Collaborations have always been about coming together to create—often— something beautiful and unforgettable. It’s for this reason that cross-concept marriages have transcended their status as mere trends to become a fixture in whatever various industries.
The idea of two unassumingly related brands joining forces is rooted in opening new and visionary pathways of exploration, allowing for reimagined possibilities.
A well-crafted collaboration opens the floor for an exchange of ideas. With combined resources, the partnership can provide learning opportunities, develop relationships with new audiences, and even cultivate unique experiences.
And in the F&B industry, when crossovers are done right, they become a voyage of discovery—both for the chefs and brands involved and the recipient of such unions. “The best works come out of collaborations,” said The Bombay Canteen’s Thomas Zacharias
Such is the case of the freewheeling collaboration between culinary arts and luxury vehicles.
A well-crafted collaboration opens the floor for an exchange of ideas. And when crossovers are done right, they become a voyage of discovery—both for the chefs and brands involved and the recipient of such unions.
In 2020, Lexus launched “Culinary Perspectives,” its first-ever global digital cookbook that delivers degustation in droves with a wealth of artful recipes from nine culinary partners across Asia and the Pacific and, in the words of Los Angeles-based chef and restaurateur Nyesha J. Arrington, honors the shared values of Japanese hospitality and creativity.
“The acuity and creativity in which these chefs approach their art featured on this menu are not only ambassadors of Lexus, but fellow travelers, continuously driving forward and not forgetting the pleasure a thoughtful experience can deliver,” she writes in the introduction.
This collaboration may seem like an overreach, but Lexus brings to life something that is often overlooked about food and experiences: how memories and taste are intertwined. According to a 2014 study, there is a direct link between the region of the brain in charge of taste memory and the portion responsible for recording the moment and place where that “flavor” was experienced.
Yet for all that, the biggest attraction remains the inherent result of this seemingly unconventional collaboration—the food itself. It is the singular driver of the discussion that makes well-crafted mobility and guest-oriented consumption work seamlessly together. In its truest sense, Lexus allows consumers to truly “Experience Amazing” through this collaboration.
In browsing the “Culinary Perspectives” recipes, Lexus has memorialized flavorful experiences. Simply seeing the dishes brings back memories of a certain conversation and flashbacks of joyrides to places. It is a well-thought-out collaboration of two different concepts that places the value of craftsmanship on a pedestal.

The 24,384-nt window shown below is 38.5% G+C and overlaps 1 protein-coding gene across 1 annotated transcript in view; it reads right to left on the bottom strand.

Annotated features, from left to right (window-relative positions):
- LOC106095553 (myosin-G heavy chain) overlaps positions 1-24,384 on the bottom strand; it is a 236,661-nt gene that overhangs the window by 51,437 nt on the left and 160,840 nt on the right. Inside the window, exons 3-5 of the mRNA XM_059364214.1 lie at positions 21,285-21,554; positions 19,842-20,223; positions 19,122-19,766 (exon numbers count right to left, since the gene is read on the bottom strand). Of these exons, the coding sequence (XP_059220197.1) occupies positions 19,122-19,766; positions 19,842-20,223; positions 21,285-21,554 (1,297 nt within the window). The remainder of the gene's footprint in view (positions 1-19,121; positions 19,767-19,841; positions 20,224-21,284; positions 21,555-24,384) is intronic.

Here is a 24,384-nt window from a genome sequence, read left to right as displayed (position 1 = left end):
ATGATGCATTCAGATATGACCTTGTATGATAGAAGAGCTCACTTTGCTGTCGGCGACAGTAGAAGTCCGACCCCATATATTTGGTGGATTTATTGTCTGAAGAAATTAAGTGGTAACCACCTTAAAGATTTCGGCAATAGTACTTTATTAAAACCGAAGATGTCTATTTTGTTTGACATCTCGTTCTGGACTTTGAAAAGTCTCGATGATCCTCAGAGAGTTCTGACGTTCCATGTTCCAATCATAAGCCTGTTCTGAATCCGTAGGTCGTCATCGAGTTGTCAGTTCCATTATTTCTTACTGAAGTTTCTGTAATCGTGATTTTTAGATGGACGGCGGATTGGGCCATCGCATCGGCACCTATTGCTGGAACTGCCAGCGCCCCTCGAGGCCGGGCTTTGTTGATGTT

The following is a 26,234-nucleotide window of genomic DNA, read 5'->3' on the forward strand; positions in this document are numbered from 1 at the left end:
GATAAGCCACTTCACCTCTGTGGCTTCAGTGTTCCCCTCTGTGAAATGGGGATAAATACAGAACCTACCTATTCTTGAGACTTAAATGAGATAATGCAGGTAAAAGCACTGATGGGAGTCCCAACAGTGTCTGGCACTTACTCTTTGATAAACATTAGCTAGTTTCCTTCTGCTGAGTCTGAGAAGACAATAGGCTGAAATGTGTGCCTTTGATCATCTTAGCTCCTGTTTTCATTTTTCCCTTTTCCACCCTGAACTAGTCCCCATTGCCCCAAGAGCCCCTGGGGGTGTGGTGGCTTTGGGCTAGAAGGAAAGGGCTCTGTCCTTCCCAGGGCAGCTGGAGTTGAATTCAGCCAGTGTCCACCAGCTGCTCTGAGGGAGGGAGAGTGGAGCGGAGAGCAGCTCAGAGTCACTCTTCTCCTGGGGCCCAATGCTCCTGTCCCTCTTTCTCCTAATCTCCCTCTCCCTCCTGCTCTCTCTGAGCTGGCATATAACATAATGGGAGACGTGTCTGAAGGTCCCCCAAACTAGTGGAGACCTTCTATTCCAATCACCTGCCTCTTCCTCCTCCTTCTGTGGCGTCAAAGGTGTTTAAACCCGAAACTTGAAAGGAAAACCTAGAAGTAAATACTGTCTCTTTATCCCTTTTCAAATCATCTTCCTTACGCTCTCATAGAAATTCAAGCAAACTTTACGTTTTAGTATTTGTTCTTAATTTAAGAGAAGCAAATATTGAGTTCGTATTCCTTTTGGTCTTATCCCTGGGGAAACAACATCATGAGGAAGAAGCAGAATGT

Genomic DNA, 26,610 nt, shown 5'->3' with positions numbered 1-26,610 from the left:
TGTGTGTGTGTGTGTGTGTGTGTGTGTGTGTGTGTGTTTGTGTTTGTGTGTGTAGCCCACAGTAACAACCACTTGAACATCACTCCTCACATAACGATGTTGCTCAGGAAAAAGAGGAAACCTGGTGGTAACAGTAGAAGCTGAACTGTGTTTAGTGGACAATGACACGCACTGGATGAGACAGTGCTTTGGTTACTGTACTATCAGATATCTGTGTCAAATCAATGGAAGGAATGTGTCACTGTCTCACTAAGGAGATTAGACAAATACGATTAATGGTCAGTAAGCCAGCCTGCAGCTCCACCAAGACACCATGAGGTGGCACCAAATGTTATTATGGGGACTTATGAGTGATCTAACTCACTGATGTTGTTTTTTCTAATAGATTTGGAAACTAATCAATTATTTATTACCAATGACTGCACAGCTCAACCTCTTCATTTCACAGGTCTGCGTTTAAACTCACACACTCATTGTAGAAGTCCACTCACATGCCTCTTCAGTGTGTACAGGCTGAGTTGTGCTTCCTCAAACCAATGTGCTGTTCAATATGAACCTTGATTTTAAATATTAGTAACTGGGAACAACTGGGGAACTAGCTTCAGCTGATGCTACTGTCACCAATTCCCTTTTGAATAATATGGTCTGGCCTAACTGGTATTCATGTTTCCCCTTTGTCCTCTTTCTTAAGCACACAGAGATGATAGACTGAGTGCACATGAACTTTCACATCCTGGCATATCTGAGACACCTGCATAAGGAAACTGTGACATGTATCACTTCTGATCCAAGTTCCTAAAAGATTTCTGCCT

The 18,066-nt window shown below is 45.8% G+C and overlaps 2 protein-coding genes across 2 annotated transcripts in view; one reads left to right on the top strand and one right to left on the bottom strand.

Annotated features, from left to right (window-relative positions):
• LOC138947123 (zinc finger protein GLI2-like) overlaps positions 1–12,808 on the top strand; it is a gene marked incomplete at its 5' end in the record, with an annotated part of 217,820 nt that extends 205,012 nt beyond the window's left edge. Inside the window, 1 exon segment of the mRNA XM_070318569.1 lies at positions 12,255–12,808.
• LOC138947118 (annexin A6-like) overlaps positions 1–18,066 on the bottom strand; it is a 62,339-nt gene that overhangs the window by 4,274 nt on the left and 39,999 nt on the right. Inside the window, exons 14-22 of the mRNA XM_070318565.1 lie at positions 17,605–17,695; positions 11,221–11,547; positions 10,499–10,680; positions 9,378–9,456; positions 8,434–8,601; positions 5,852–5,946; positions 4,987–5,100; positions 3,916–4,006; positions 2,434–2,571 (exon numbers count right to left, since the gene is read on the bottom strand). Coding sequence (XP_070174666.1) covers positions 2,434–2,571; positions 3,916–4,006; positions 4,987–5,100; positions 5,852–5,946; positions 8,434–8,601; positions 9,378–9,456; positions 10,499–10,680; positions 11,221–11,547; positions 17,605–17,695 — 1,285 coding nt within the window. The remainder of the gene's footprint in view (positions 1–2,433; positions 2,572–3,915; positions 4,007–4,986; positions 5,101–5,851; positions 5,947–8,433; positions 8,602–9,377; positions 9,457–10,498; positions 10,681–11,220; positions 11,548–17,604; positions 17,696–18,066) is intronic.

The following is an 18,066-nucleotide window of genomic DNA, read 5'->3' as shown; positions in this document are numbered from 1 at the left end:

Speaking of craftsmanship, culinary arts and luxury vehicles have another thing in common: attention to detail. For chefs, every ingredient is well-curated just as every material is carefully chosen for cars. This authentic and refined outcome shows the universality of craftsmanship.
The chicken meatball recipe in the digital cookbook serves as a great example. Created by Easy Peazy’s Yuta and Sharlyn Kobayashi, the hors d’oeuvre is influenced by traditional Japanese techniques, Melbourne’s modern aesthetic, and a zero tolerance for waste policy.
An impressive mileage in group dynamics
This attention to nitty-gritty perspectives points to the next value of collaborations—thoughtfulness. Chefs have the goal of creating dishes that heighten the senses in every bite, just as Lexus is a flag-bearer for visionary experiences in every ride. The parallelism in itself is a reflection of the Japanese principle of omotenashi.
But it is quiet, discreet even, in which this ethos is flexed. It eschews grand gestures and instead upholds authenticity. Taiwan’s Yang Po-Wei promotes this quite deftly in his 48-hour cured mahi-mahi where the precision to cure, ferment, cold dry, and age the tuna, flying fish, and mahi-mahi for a period that can last up to two months, then “present them like flowers” puts the Lexus idea of omotenashi front and center. That is, “calm, in complete control, and delighting in every moment.”
Setting the wheels in motion
This marriage of two industries that seem poles apart gives insights into the beauty of collaboration. The world offers a smorgasbord of experiences, but crossovers make a compelling case for “going places” (figuratively a least), and, as Lexus puts it, “experience amazing” in these times.
“Just like curated culinary moments, one’s senses are all activated and this is why we see an instant connection through crafted meals in travels and journeys,” says Jade Sison of Lexus Philippines.
Taking people to places—whether up on a culinary high or down the memory lane—through food and experiences is always a journey worth exploring. “Just like curated culinary moments, one’s senses are all activated and this is why we see an instant connection through crafted meals in travels and journeys,” says Jade Sison of Lexus Philippines.
If anything, this is what an engineered collaboration has taught us—creating and recreating a sense of vision, originality, and imagination even in the form of a digital cookbook and in the most surreal of times, can build a better future for everyone.